Pandemic boredom: little evidence that lockdown-related boredom affects risky public health behaviors across 116 countries

Westgate, Erin C. and Buttrick, Nicholas R. and Lin, Yijun and El Helou, Gaelle and Agostini, Maximilian and Bélanger, Jocelyn J. and G€utzkow, Ben and Kreienkamp, Jannis and Abakoumkin, Georgios and Khaiyom, Jamilah Hanum Abdul and Ahmedi, Vjollca and Akkas, Handan and Almenara, Carlos A. and Atta, Mohsin and Bağcı, Çiğdem and Basel, Sima and Kida, Edona Berisha and Bernardo, Allan B.I. and Chobthamkit, Phatthanakit and Choi, Hoon Seok and Cristea, Mioara and Csaba, Sára and Damnjanovic, Kaja and Danyliuk, Ivan and Dash, Arobindu and Di Santo, Daniela and Douglas, Karen M. and Enea, Violeta and Faller, Daiane Gracieli and Fitzsimons, Gavan and Gheorghiu, Alexandra and Gómez, Ángel and Hamaidia, Ali and Han, Qing and Helmy, Mai and Hudiyana, Joevarian and Jeronimus, Bertus F. and Jiang, Ding Yu and Jovanović, Veljko and Kamenov, Željka and Kende, Anna and Keng, Shian Ling and Kieu, Tra Thi Thanh and Koc, Yasin and Kovyazina, Kamila and Kozytska, Inna and Krause, Joshua and Kruglanski, Arie W. and Kurapov, Anton and Kutlaca, Maja and Lantos, Nóra Anna and Lemay, Edward P. and Lesmana, Cokorda Bagus Jaya and Louis, Winnifred R. and Lueders, Adrian and Maj, Marta and Malik, Najma Iqbal and Martinez, Anton and McCabe, Kira O. and Mehulić, Jasmina and Milla, Mirra Noor and Mohammed, Idris and Molinario, Erica and Moyano, Manuel and Muhammad, Hayat and Mula, Silvana and Muluk, Hamdi and Myroniuk, Solomiia and Najafi, Reza and Nisa, Claudia F. and Nyúl, Boglárka and O’Keefe, Paul A. and Osuna, Jose Javier Olivas and Osin, Evgeny N. and Park, Joonha and Pica, Gennaro and Pierro, Antonio and Rees, Jonas and Reitsema, Anne Margit and Resta, Elena and Rullo, Marika and Ryan, Michelle K. and Samekin, Adil and Santtila, Pekka and Sasin, Edyta and Schumpe, Birga M. and Selim, Heyla A. and Stanton, Michael Vicente and Stroebe, Wolfgang and Sutton, Robbie M. and Tseliou, Eleftheria and Utsugi, Akira and van Breen, Jolien Anne and Lissa, Caspar J.Van and Veen, Kees Van and van Dellen, Michelle R. and Vázquez, Alexandra and Wollast, Robin and Yeung, Victoria Wai lan and Zand, Somayeh and Žežzelj, Iris Lav and Zheng, Bang and Zick, Andreas and Zúñiga, Claudia and Leander, N. Pontus (2023) Pandemic boredom: little evidence that lockdown-related boredom affects risky public health behaviors across 116 countries. Emotion . ISSN 1528-3542 (Print) 1931-1516 (Online) Published Online First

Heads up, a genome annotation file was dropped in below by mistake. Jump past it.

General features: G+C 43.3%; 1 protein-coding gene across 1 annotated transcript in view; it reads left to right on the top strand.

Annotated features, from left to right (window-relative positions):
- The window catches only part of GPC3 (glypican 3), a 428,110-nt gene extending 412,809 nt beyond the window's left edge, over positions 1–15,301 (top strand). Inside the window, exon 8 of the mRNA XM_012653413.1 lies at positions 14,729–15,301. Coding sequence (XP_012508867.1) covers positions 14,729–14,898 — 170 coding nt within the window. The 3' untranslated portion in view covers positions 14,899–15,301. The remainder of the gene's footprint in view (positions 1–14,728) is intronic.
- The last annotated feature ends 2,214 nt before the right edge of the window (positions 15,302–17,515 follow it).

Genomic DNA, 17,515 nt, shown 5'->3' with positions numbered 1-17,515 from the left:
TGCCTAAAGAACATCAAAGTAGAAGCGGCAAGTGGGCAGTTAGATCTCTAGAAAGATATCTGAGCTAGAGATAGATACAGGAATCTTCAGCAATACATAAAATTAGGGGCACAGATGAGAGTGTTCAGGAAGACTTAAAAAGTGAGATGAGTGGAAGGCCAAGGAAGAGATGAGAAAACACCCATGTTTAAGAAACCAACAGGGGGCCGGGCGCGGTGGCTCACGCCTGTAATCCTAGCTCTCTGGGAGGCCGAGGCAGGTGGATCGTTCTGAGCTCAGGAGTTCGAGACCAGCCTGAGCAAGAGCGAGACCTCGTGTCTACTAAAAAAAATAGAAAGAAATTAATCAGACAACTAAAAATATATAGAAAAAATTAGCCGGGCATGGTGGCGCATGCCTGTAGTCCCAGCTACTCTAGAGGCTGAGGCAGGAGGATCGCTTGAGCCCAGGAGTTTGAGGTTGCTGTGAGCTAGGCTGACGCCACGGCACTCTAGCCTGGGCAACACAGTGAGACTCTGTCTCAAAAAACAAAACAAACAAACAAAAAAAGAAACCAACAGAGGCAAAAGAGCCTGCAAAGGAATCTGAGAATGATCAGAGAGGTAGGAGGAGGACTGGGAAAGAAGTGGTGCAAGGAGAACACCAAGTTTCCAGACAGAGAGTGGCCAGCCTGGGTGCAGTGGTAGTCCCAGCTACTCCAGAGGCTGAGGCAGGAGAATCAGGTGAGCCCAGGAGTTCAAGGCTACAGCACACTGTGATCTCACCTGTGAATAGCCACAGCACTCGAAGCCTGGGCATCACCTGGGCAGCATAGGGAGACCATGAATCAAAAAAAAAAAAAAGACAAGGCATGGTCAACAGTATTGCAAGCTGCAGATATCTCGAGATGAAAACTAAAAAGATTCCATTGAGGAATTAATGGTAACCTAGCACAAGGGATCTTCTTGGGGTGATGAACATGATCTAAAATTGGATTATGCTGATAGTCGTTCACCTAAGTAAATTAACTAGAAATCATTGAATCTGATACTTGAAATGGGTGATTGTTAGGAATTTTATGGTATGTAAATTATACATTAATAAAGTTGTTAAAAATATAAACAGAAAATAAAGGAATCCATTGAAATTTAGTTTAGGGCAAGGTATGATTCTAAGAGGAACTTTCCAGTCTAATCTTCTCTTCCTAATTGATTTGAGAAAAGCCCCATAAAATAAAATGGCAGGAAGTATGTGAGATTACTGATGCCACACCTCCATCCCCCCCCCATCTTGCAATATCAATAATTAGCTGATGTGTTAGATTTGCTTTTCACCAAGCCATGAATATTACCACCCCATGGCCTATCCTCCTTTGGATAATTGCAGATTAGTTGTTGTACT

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Some public officials have expressed concern that policies mandating collective public health behaviors (e.g., national/regional “lockdown”) may result in behavioral fatigue that ultimately renders such policies ineffective. Boredom, specifically, has been singled out as one potential risk factor for noncompliance. We examined whether there was empirical evidence to support this concern during the COVID-19 pandemic in a large cross-national sample of 63,336 community respondents from 116 countries. Although boredom was higher in countries with more COVID-19 cases and in countries that instituted more stringent lockdowns, such boredom did not predict longitudinal within-person decreases in social distancing behavior (or vice versa; n = 8,031) in early spring and summer of 2020. Overall, we found little evidence that changes in boredom predict individual public health behaviors (handwashing, staying home, self-quarantining, and avoiding crowds) over time, or that such behaviors had any reliable longitudinal effects on boredom itself. In summary, contrary to concerns, we found little evidence that boredom posed a public health risk during lockdown and quarantine
Item Type: Article
Uncontrolled Keywords: COVID-19; Emotion; Public Health; Self-Regulation; Simpson’S Paradox
Divisions: Faculty of Arts and Social Sciences > Academic programs > Psychology
Faculty of Arts and Social Sciences
Depositing User: Çiğdem Bağcı
Date Deposited: 05 Aug 2023 11:27
Last Modified: 05 Aug 2023 11:27

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